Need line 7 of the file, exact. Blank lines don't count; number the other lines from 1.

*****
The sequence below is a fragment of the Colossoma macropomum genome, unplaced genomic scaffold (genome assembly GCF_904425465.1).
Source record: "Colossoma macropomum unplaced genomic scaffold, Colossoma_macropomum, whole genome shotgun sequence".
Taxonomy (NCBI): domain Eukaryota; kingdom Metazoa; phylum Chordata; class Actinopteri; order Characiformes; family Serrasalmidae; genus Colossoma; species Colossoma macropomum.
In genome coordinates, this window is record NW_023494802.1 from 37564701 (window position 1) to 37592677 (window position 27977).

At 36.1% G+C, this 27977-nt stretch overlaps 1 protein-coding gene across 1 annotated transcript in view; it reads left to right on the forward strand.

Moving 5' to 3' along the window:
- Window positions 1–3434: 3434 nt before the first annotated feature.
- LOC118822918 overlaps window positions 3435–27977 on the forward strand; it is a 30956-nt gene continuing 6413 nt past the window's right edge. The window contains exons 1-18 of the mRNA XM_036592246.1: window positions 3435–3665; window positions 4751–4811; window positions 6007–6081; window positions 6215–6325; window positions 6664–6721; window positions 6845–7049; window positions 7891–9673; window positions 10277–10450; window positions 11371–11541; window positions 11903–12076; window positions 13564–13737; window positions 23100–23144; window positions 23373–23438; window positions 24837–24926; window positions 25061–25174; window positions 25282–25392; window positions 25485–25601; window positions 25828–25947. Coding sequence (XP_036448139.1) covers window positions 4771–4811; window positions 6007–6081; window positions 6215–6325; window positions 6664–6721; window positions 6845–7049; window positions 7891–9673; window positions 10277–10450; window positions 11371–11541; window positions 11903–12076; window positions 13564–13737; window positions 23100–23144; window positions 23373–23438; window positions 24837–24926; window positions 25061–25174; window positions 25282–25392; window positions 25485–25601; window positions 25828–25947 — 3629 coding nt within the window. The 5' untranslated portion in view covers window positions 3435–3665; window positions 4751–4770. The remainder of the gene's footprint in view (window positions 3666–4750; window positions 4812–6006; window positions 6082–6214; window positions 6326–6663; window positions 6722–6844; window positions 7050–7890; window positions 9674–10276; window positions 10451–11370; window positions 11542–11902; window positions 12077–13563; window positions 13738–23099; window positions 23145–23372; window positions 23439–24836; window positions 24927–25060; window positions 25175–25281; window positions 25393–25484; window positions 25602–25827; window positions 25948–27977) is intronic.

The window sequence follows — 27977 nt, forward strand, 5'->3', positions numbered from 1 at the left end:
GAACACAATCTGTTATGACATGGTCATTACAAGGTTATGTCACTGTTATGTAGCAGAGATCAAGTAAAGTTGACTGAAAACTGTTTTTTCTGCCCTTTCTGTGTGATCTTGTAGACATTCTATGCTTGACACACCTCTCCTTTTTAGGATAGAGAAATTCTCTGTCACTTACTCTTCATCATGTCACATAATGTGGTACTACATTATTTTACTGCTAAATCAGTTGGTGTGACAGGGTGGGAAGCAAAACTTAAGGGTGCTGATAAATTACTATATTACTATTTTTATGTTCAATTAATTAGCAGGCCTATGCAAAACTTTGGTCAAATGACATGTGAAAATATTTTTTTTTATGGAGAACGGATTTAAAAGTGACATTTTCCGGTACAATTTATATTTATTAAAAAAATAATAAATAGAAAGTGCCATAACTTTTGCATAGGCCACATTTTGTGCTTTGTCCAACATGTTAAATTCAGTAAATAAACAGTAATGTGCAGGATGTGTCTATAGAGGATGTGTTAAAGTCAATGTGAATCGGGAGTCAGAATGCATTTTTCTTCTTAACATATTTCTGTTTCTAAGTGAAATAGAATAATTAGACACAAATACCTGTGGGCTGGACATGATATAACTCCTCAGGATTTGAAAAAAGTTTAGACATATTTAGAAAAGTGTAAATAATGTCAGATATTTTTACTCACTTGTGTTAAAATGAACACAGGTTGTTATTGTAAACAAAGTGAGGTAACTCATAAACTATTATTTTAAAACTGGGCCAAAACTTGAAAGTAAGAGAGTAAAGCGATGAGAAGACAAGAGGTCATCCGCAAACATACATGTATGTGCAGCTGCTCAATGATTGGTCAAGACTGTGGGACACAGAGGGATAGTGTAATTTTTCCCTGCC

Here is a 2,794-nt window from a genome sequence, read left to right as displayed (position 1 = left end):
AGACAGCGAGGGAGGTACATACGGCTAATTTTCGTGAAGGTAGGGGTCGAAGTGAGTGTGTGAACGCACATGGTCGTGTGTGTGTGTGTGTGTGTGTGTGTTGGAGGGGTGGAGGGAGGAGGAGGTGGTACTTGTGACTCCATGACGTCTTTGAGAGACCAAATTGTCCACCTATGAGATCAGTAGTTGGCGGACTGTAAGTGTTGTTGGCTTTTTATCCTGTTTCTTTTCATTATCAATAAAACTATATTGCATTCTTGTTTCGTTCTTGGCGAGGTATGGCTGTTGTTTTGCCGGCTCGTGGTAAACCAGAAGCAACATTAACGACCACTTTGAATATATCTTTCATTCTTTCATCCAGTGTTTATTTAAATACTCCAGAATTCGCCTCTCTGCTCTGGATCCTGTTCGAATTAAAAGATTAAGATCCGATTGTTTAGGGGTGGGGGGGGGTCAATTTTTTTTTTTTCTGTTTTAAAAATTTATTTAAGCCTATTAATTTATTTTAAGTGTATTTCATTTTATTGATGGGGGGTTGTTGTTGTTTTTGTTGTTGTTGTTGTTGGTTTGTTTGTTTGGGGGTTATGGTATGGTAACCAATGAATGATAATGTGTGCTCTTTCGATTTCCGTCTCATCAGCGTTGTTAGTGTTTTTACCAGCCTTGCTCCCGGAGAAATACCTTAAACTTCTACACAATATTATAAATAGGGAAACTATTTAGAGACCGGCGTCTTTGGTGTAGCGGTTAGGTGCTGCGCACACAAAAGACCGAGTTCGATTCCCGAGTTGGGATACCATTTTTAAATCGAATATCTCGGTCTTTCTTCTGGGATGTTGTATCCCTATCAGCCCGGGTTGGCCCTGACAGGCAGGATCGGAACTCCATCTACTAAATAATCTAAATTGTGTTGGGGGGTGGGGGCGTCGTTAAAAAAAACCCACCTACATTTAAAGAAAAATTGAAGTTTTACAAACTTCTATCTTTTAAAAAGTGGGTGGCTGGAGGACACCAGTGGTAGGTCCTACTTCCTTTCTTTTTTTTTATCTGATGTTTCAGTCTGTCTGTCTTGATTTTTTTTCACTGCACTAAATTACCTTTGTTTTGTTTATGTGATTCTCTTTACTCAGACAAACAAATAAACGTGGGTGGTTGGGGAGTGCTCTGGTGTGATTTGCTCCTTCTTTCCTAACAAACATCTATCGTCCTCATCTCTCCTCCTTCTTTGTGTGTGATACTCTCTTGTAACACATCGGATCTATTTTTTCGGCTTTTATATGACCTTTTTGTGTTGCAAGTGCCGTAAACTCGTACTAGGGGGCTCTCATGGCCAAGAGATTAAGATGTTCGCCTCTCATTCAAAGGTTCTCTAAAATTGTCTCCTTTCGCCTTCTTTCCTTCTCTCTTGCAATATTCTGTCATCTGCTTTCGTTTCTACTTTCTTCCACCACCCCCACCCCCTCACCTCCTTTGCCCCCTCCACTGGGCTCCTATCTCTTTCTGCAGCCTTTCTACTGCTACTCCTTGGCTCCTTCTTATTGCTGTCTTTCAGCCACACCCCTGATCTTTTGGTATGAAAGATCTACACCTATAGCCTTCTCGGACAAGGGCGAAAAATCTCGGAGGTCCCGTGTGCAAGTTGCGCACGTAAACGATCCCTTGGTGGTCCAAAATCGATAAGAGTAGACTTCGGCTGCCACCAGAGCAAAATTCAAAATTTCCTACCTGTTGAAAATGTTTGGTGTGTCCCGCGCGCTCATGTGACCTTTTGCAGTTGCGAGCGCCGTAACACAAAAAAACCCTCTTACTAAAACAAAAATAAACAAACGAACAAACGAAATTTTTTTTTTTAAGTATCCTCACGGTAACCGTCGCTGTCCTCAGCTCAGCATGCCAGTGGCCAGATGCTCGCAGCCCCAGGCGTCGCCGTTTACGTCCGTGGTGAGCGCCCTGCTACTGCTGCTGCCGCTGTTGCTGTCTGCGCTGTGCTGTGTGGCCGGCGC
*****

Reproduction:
- Window positions 1–3434: 3434 nt before the first annotated feature.